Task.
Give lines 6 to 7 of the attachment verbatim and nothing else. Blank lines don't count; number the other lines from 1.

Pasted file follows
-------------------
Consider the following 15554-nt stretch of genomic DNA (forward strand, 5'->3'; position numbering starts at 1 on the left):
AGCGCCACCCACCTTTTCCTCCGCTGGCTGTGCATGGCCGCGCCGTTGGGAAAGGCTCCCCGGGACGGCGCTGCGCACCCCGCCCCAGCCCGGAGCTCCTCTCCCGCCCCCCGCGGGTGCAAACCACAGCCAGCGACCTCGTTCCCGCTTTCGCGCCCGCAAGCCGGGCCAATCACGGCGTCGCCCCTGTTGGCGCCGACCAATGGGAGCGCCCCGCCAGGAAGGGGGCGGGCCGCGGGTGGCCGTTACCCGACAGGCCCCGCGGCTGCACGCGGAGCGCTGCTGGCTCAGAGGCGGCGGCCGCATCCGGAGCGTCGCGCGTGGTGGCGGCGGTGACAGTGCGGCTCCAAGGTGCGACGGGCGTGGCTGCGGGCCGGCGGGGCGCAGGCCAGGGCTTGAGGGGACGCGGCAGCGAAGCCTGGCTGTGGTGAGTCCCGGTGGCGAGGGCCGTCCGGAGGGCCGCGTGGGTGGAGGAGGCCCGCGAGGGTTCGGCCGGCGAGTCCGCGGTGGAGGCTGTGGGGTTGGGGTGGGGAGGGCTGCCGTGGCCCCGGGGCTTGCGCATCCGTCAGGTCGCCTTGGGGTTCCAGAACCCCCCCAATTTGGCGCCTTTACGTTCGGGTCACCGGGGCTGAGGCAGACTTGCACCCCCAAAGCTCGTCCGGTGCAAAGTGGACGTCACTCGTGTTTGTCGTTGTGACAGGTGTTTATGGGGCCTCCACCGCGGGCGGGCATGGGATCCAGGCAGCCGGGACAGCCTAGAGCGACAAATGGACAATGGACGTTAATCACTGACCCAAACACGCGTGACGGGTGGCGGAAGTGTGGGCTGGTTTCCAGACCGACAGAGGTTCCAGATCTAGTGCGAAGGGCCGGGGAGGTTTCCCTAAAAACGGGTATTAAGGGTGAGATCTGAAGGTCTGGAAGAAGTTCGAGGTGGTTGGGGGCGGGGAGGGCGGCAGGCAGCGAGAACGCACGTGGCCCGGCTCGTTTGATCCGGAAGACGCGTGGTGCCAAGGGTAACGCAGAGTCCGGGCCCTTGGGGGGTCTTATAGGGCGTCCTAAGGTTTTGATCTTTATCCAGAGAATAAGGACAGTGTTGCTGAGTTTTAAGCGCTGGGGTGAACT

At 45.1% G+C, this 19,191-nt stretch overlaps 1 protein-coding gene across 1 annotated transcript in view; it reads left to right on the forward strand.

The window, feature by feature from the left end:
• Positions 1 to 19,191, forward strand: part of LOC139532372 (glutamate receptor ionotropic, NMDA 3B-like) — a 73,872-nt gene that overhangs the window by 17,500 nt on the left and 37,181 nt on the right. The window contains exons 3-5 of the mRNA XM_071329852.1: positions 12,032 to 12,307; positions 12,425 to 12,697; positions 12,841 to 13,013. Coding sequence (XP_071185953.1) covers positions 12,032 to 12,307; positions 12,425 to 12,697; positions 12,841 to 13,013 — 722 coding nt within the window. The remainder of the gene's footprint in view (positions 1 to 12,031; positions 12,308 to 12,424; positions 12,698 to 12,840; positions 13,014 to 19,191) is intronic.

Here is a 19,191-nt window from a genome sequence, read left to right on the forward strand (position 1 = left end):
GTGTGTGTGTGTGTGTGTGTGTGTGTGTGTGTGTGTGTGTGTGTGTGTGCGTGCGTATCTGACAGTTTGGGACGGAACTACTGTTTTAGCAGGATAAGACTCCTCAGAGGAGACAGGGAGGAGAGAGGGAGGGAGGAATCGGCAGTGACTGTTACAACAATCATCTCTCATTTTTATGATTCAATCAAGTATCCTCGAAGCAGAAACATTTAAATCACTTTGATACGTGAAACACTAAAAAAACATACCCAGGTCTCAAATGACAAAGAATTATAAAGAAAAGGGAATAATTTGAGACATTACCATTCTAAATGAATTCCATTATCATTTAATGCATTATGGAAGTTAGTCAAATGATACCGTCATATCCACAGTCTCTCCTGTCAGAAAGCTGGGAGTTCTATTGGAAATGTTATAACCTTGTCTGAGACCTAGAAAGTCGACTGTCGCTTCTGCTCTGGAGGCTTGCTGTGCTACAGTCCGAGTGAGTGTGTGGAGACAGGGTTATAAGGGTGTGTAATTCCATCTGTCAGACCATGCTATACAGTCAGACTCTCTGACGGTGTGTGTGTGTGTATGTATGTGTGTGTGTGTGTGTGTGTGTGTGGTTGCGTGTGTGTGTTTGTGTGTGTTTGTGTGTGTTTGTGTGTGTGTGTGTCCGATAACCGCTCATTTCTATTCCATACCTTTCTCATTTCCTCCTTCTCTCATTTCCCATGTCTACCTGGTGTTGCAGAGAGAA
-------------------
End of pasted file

Here is a 19,191-nt window from a genome sequence, read left to right on the forward strand (position 1 = left end):
GTGTGTGTGTGTGTGTGTGTGTGTGTGTGTGTGTGTGTGTGTGTGTGTGCGTGCGTATCTGACAGTTTGGGACGGAACTACTGTTTTAGCAGGATAAGACTCCTCAGAGGAGACAGGGAGGAGAGAGGGAGGGAGGAATCGGCAGTGACTGTTACAACAATCATCTCTCATTTTTATGATTCAATCAAGTATCCTCGAAGCAGAAACATTTAAATCACTTTGATACGTGAAACACTAAAAAAACATACCCAGGTCTCAAATGACAAAGAATTATAAAGAAAAGGGAATAATTTGAGACATTACCATTCTAAATGAATTCCATTATCATTTAATGCATTATGGAAGTTAGTCAAATGATACCGTCATATCCACAGTCTCTCCTGTCAGAAAGCTGGGAGTTCTATTGGAAATGTTATAACCTTGTCTGAGACCTAGAAAGTCGACTGTCGCTTCTGCTCTGGAGGCTTGCTGTGCTACAGTCCGAGTGAGTGTGTGGAGACAGGGTTATAAGGGTGTGTAATTCCATCTGTCAGACCATGCTATACAGTCAGACTCTCTGACGGTGTGTGTGTGTGTATGTATGTGTGTGTGTGTGTGTGTGTGTGTGGTTGCGTGTGTGTGTTTGTGTGTGTTTGTGTGTGTTTGTGTGTGTGTGTGTCCGATAACCGCTCATTTCTATTCCATACCTTTCTCATTTCCTCCTTCTCTCATTTCCCATGTCTACCTGGTGTTGCAGAGAGAA